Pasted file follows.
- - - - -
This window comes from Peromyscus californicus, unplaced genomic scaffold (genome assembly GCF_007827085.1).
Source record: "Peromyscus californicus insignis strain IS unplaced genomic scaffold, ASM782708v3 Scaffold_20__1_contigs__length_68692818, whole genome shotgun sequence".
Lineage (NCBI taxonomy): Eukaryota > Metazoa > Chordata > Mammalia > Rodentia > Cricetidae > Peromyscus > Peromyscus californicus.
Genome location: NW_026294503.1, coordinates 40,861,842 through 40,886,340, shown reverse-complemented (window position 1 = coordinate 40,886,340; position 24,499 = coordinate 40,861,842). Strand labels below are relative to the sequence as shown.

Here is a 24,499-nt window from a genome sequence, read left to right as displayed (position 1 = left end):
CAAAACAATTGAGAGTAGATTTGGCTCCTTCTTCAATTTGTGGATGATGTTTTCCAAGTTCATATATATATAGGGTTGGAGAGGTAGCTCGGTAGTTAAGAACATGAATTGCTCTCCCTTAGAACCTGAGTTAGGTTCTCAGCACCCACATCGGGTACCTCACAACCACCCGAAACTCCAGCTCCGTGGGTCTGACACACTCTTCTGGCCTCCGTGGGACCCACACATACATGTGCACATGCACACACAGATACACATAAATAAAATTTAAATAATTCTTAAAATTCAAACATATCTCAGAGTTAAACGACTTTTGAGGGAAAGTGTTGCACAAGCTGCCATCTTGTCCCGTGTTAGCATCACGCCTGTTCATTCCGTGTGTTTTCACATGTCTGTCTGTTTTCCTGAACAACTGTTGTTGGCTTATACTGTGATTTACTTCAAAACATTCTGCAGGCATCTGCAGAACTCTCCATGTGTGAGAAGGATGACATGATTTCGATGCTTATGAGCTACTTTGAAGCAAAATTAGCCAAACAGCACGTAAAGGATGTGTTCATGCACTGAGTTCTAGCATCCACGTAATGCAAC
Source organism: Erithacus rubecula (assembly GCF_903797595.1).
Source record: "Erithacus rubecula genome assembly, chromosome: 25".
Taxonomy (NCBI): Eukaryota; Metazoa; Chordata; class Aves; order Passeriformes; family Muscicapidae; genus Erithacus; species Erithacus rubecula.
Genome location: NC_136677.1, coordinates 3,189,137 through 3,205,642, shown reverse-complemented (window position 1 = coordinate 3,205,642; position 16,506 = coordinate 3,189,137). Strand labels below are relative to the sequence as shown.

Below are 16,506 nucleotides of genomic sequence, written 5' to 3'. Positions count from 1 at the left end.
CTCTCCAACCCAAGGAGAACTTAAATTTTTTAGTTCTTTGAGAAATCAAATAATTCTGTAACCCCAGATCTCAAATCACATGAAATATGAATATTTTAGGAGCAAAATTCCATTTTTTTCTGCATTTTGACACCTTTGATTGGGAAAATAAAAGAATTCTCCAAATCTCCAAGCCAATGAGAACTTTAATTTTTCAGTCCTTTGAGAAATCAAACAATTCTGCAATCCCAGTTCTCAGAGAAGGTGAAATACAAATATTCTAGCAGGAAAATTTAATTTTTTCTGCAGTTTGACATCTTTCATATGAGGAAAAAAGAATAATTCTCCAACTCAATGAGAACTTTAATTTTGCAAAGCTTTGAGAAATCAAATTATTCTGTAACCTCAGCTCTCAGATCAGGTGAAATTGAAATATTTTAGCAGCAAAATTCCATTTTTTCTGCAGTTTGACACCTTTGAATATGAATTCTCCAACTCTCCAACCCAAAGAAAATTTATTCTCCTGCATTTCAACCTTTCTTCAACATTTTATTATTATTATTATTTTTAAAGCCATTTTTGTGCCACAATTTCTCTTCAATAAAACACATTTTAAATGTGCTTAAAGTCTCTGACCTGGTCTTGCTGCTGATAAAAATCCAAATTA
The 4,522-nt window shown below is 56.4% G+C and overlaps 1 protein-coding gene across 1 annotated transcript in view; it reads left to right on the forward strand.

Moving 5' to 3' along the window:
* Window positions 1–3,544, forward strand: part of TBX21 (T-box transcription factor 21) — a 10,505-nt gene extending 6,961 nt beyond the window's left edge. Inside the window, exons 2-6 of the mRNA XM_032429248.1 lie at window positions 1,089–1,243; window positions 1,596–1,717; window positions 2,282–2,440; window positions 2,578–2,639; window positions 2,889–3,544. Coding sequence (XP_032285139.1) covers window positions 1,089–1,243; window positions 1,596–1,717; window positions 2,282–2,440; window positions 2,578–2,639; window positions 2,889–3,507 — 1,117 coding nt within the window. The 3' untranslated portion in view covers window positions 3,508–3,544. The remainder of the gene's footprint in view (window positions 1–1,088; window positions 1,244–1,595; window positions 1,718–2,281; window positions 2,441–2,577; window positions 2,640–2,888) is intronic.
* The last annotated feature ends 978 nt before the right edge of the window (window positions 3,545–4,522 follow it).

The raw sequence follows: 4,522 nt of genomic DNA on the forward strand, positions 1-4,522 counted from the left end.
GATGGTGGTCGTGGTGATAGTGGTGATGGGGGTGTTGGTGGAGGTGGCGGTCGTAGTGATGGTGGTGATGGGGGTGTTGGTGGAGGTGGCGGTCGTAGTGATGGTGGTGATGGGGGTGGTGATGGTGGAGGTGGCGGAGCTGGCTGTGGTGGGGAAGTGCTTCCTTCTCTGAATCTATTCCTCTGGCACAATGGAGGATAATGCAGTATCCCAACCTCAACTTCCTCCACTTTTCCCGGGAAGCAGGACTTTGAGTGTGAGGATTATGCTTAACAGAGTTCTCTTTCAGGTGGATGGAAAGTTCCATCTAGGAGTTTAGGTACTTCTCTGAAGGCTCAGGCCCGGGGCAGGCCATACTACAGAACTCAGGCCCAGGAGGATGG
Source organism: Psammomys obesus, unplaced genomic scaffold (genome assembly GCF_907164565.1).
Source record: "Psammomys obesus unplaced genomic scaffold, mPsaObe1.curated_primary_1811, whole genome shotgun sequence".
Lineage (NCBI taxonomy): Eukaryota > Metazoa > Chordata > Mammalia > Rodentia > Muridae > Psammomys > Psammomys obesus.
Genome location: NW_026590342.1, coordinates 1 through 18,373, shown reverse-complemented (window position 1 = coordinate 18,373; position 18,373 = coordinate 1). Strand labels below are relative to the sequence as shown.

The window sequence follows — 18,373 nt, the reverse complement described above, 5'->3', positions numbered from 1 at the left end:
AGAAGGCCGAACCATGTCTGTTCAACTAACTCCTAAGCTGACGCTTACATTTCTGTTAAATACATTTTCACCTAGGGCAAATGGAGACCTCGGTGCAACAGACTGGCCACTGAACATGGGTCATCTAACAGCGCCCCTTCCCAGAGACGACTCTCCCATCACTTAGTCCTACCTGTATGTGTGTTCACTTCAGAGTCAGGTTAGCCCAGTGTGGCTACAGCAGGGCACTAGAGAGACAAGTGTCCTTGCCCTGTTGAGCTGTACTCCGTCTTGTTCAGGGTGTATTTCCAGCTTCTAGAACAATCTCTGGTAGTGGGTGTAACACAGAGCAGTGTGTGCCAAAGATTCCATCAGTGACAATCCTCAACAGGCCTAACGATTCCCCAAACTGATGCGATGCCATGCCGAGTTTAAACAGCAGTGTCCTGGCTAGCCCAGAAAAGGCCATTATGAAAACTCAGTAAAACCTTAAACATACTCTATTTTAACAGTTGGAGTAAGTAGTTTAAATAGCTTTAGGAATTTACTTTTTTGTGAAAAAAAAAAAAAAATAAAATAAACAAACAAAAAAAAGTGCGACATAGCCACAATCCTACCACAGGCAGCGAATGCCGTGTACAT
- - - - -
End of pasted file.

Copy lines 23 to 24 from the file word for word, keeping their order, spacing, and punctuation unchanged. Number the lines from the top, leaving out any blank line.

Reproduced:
The window sequence follows — 18,373 nt, the reverse complement described above, 5'->3', positions numbered from 1 at the left end:
AGAAGGCCGAACCATGTCTGTTCAACTAACTCCTAAGCTGACGCTTACATTTCTGTTAAATACATTTTCACCTAGGGCAAATGGAGACCTCGGTGCAACAGACTGGCCACTGAACATGGGTCATCTAACAGCGCCCCTTCCCAGAGACGACTCTCCCATCACTTAGTCCTACCTGTATGTGTGTTCACTTCAGAGTCAGGTTAGCCCAGTGTGGCTACAGCAGGGCACTAGAGAGACAAGTGTCCTTGCCCTGTTGAGCTGTACTCCGTCTTGTTCAGGGTGTATTTCCAGCTTCTAGAACAATCTCTGGTAGTGGGTGTAACACAGAGCAGTGTGTGCCAAAGATTCCATCAGTGACAATCCTCAACAGGCCTAACGATTCCCCAAACTGATGCGATGCCATGCCGAGTTTAAACAGCAGTGTCCTGGCTAGCCCAGAAAAGGCCATTATGAAAACTCAGTAAAACCTTAAACATACTCTATTTTAACAGTTGGAGTAAGTAGTTTAAATAGCTTTAGGAATTTACTTTTTTGTGAAAAAAAAAAAAAAATAAAATAAACAAACAAAAAAAAGTGCGACATAGCCACAATCCTACCACAGGCAGCGAATGCCGTGTACAT